Watch CBSN Live

Tempering Competition In Kids' Sports

As the final buzzer sounds in the Northview Elementary gym, parents burst into applause and 20 children in red and blue T-shirts line up to shake hands.

Their cheeks are flushed, their hair damp with sweat, and most of them are grinning. But the scoreboard is blank.

"It doesn't bother me," says 9-year-old Chelsy Stout. "I just have fun playing."

In the Harrison County Parks and Recreation basketball league, standings for the under-13 teams are maintained only in the mind. Scores are kept by just a few parents, surreptitiously, on tiny notepads.

Like at least 2,300 communities nationwide, this north-central West Virginia county is taking a different approach to youth sports, toning down the competition to stress sportsmanship and equal playing time for every child, regardless of talent.

Over time, and with parental support, organizers say such changes could help keep children involved in athletics longer and reduce the violence that sometimes occurs at sporting events.

A 2001 survey conducted by Sports Illustrated for Kids found that 70 percent of children quit organized sports by age 13 because they are no longer having fun. Often, that's because coaches, referees and parents are too intense.

"When we first started not keeping score, we had hate letters coming in telling us we were un-American," says Harrison program director Mike Book. "One guy was so mad, he said, 'There are winners and losers in life, and the kids need to learn that.' But these are first-graders. They'll learn soon enough."

For millions of children, sports illustrate the value of teamwork, discipline and dedication. Sports keep them active in an era when many elementary schools are cutting physical education and the American Heart Association says 15 percent of 6- to 11-year-olds are overweight or obese.

"Competition can be a very healthy thing, but there's plenty of time throughout school sports to learn that," says volunteer basketball coach Steve Richardson. "When winning becomes most important - above all else, above having fun, above friendships - they won't want to come back."

Kourtney Reynolds, 8, of Shinnston, played two eight-minute quarters with Richardson's courtside encouragement. She didn't score, but she had fun. And she knew - at least unofficially -- who won that Saturday in March.

"We did, 14-8," she says.

Blaine Reynolds put his daughter in the league last year so she could learn the basics. This year, he let her choose between Book's program, where she could build her self-confidence, and a more competitive league, where she would be cut if she didn't play well.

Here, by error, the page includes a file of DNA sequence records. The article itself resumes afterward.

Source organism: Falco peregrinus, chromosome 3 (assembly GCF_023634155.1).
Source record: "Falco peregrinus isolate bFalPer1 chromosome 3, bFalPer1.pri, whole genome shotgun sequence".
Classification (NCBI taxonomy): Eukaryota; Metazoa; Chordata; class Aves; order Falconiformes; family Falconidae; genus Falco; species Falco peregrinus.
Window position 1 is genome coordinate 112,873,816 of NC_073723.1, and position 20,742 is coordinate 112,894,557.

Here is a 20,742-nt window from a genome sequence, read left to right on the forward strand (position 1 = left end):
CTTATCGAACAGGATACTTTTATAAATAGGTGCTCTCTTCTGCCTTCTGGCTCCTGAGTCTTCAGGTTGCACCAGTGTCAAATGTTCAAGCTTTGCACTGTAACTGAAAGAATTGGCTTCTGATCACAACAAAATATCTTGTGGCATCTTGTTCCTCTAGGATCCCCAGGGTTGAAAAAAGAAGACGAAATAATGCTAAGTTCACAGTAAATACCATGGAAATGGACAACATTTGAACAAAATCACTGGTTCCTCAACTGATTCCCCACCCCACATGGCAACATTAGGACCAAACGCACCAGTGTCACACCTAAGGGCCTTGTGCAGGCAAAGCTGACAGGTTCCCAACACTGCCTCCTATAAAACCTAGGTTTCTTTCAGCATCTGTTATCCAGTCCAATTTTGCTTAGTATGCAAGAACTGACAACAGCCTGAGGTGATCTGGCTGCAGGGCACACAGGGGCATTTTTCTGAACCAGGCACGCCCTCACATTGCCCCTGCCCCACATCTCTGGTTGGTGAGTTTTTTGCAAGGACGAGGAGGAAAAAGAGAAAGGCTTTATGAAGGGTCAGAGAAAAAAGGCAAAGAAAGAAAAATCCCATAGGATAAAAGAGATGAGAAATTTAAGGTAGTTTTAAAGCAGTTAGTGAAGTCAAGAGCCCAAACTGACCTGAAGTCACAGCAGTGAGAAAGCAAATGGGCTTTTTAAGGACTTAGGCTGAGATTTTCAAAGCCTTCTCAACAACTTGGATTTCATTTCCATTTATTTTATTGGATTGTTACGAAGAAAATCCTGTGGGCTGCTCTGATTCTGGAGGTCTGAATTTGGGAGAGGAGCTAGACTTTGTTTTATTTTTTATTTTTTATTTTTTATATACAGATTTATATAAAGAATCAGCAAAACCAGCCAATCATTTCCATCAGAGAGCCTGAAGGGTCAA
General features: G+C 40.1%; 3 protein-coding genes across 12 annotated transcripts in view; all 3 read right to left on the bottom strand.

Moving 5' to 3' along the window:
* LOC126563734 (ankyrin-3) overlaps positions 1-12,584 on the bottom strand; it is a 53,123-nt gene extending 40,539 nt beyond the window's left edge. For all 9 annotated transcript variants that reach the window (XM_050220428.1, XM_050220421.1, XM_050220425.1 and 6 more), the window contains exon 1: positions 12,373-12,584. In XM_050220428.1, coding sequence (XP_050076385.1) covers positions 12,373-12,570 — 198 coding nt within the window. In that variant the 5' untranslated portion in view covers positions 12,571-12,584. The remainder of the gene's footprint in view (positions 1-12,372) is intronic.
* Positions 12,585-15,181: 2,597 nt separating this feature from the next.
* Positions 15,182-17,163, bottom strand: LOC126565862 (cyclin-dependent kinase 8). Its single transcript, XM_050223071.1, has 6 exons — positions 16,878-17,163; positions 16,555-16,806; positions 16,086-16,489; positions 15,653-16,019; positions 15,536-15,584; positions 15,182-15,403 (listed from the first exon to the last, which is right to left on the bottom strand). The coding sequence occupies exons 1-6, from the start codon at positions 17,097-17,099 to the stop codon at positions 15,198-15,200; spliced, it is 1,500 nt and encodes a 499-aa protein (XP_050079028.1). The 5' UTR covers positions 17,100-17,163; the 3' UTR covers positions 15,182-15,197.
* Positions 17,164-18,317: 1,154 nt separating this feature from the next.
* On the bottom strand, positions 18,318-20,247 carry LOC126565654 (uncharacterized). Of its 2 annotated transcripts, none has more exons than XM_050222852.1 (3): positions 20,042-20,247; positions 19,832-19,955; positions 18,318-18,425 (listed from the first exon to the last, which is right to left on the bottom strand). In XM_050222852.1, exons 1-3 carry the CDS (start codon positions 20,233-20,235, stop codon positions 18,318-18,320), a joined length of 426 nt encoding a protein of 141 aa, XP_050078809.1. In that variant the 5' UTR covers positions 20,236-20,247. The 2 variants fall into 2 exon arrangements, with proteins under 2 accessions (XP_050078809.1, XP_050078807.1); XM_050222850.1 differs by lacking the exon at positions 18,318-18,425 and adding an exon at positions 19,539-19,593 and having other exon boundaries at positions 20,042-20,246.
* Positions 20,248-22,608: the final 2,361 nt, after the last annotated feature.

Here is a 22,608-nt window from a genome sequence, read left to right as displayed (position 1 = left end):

"They say it's not competitive," Reynolds says, "but they're trying to win. A lot of times, she'll tell me the score."

Little League Baseball, perhaps the most competitive of all youth sports, isn't philosophically opposed to the idea of less intense competition for its younger participants, says Lance Van Auken, a spokesman for the organization in Williamsport, Pa.

"The idea certainly is something each community should decide for itself," he says. But of the 7,400 leagues worldwide, only about five have asked for permission to drop scoring in the minor division.

"Part of the reason for that is people expect, in a traditional sense, if you're going to play a baseball game, there's going to be a winner and a loser," he says. "For decades, no one had any problem with that."

What's changed, he says, is the nation's growing focus on adult misbehavior at children's games.

"We don't think competition itself is unhealthy," Van Auken says. "It's how the parents deal with it. The kids deal with it just fine."

Fred Engh, president and founder of the Florida-based National Alliance for Youth Sports, says most of the nation's 2.5 million volunteer coaches and youth recreation administrators are well-meaning but poorly trained.

His organization has created a campaign to help them with positive coaching techniques. In about 600 communities, it also requires parents to attend a class in sportsmanlike behavior and healthy competition, teaching them such things as how to keep their cool in the heat of the game.

"Winning at all costs is probably the ugliest thing we can teach children, yet we have many, many people - parents and coaches - who do that today," Engh says.

One sports psychologist found that 84 percent of 8- to 10-year-olds surveyed would rather play for a losing team than sit on the bench of a winning team.

"Parents and coaches impose their values on children," Engh says. "We're the ones who create the standings and scoreboards. Do you really think kids would have world championships?"

Van Auken says that's why Little League requires coaches to let every child play every game and why scores aren't kept in the tee-ball league for 5- and 6-year-olds. By age 8, though, he says children are ready for both instruction and the experience of losing.

"We see no ill effects from having a Little League World Series," he says.

A game may end with children in tears. "But we also see that 15 minutes after the game, the kid that struck out and lost the game is upstairs playing ping-pong in our rec room with the kid from Japan who struck him out and won the game."

By Vicki Smith

View CBS News In
CBS News App Open
Chrome Safari Continue